Written Saturday, January 09, 2010, 2:54:20 AM | Cris Baldwin-Pulver

    Posted by tearstainedangel, 29 September 2010.

  • I had the privilege of working with Cynthia and John as we planned the second annual Women in Pain Conference. Listening to the pain, disappointment and then courage and strength both Cynthia and John went through to increase awareness and educate the general public and the medical community about RSD, is inspiring!

    A person living with other chronic conditions, we understood each others pain and talked at great length about the integrative approach (stress management, proper nutrition and physical movement when possible) to managing pain, for the person living with pain and also for the caregiver. John and Cynthia are truly beautiful, kind selfless and generous people!

    Susan Nyanzi, DrPH, CHES, ACSM, FRSPH
    Chronic Disease Wellness and Specialist

    Posted by snyanzi, 11 January 2010.

  • Cynthia,

    You cannot know this, but you are such an inspiration for me.

    I, too have RSD. Two years ago, I had bilateral carpal tunnel release and a left ulnar nerve transposition following sudden, severe pain with an atypical presentation. Although my incisions healed fine, the pain not only didn't resolve, it continued to worsen and spread.

    I am an RN and enjoyed cycling and weight training. I can no longer practice as a nurse, but am extremely grateful to be able to walk outdoors and ride a tandem bicycle with my husband. This has been a Godsend as my husband controls everything and all I have to do is lay my arms in my custom made armrests (cannot hold onto handlebars), pedal and enjoy the scenery.We have a wonderful hobby to do together.

    Anyway, I was delighted to discover your website early in my online research, and am now able to embrace my disability. All of us are given challenges in life and concentrating on all we have to be grateful for brings sunshine and hope into our lives.

    I have written to you at WIP in the past, but you have had such a great influence on me, I wanted to do it again. Keep up with you wonderful work!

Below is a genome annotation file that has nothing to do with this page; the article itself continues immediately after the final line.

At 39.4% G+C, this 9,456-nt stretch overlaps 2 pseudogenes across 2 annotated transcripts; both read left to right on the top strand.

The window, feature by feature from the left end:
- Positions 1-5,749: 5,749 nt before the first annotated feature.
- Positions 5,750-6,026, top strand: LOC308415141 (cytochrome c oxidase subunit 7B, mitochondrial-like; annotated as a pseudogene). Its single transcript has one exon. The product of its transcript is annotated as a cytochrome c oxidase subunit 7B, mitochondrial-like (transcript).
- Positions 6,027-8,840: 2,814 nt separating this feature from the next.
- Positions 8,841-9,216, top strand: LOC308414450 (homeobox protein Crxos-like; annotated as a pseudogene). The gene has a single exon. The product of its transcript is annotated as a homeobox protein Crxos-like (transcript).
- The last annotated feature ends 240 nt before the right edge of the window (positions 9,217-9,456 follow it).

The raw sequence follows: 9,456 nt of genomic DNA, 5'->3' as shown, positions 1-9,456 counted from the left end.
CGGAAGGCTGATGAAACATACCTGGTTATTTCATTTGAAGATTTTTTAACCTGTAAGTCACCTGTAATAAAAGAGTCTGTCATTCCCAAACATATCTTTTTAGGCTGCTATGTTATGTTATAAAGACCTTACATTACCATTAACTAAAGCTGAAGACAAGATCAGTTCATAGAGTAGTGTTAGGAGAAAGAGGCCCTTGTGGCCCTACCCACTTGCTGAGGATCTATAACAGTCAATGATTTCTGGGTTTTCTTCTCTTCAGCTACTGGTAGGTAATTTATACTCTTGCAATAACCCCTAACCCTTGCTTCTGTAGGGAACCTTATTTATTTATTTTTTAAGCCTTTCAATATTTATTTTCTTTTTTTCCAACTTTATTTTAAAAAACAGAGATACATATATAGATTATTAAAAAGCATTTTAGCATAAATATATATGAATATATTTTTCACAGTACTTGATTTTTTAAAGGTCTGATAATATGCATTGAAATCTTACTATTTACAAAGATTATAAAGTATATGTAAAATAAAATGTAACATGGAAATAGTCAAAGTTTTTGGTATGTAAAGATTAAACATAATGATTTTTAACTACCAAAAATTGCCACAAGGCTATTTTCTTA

Tara W.

    Posted by tandem, 7 January 2010.

  • I met Cynthia at the very 1st Women Pain Conference - now two years ago! She is truly one of the most amazing and courageous souls I have ever had the honor to meet and now know personally. It is through Cynthia's compassionate strength that she was able to not only help herself find her path toward health and healing, she now offers another light in the darkness to help illuminate the journey for the those of us who are just beginning.

    Yes, there are many of us who have similar stories of pain, struggle, and strife and it is nothing less than devastating to hear of these numerous torturous journeys. For me and my personal trials toward well-being and balance, Cynthia was the spark to my flame. Through her tireless efforts to promote awareness for all women in pain, I was able to embrace my chronic condition. It was also through Cynthia, that I was exposed to my "peers" and saw for the first time a commonality among all of us women in pain. I found "we" all possess an enduring courage to never give up even when all the odds seem against us. We have the courage to stand strong in the eye of the storm and not falter even when the course is blinding and the outcome unknown.

    It is from our collective endurance, that our link has been found, our evolution spawned and our revolution ignited. We are no longer alone in our struggle. We are no longer alone in our fight. We are no longer alone in our failures. And we are no longer alone in our Victories. We have finally found our clan. We can now rest and retreat into our own unique pride. Our vigilance can pause and our healing can begin.

    Cynthia and to all of the other women in pain around the world, I thank you from the deepest depth of my soul for being you! It is because of all of you that I found my fear, I found my tears, I found my courage, I found my strength - I found me. And, I found all of you. I am so very fortunate for all of it.

    Guts, Giggles and Courage!!!

    Posted by jah123, 5 January 2010.

  • I have known Cynthia for 15 years and have seen her journey blossom from darkness and despair to one filled with love, hope and compassion. Cynthia has fought long and hard so that nobody will ever have to go through what she has gone through, but if they do, they will NOT go through it alone. I am thrilled that so many women are now being heard and so many are being served by the tenacity and power that Cynthia brings...and always...with..and for...Grace!

    Posted by HeyJay, 5 January 2010.

  • I wanted to let you know about my book, A PAINED LIFE, a chronic pain journey. Cynthia's experience, while unique in the particulars, mimics mine and that of many other pain sufferers.
    Like her, many of us have gone from the depths of despair to levels we never thought possible.
    The UN has included chronic pain as a disorder in their Treaty on the Rights of the Disabled, in which i was able to have a small role.
    Thank you Ms. Shriver, for your interest and activity in helping women and others in pain.
    Carol Jay Levy, B.A., CH.t
    author A PAINED LIFE, a chronic pain journey
    member, cofounder with Linda Misek-Falkoff, PWPI, Persons With Pain International,
    accredited to the U.N. Convention on the Rights of Persons with Disabilities
    member U.N. NGO group, Persons With Disabilities
    member, ForGrace, WIP (Women In Pain)

    Posted by leejcaroll, 4 January 2010.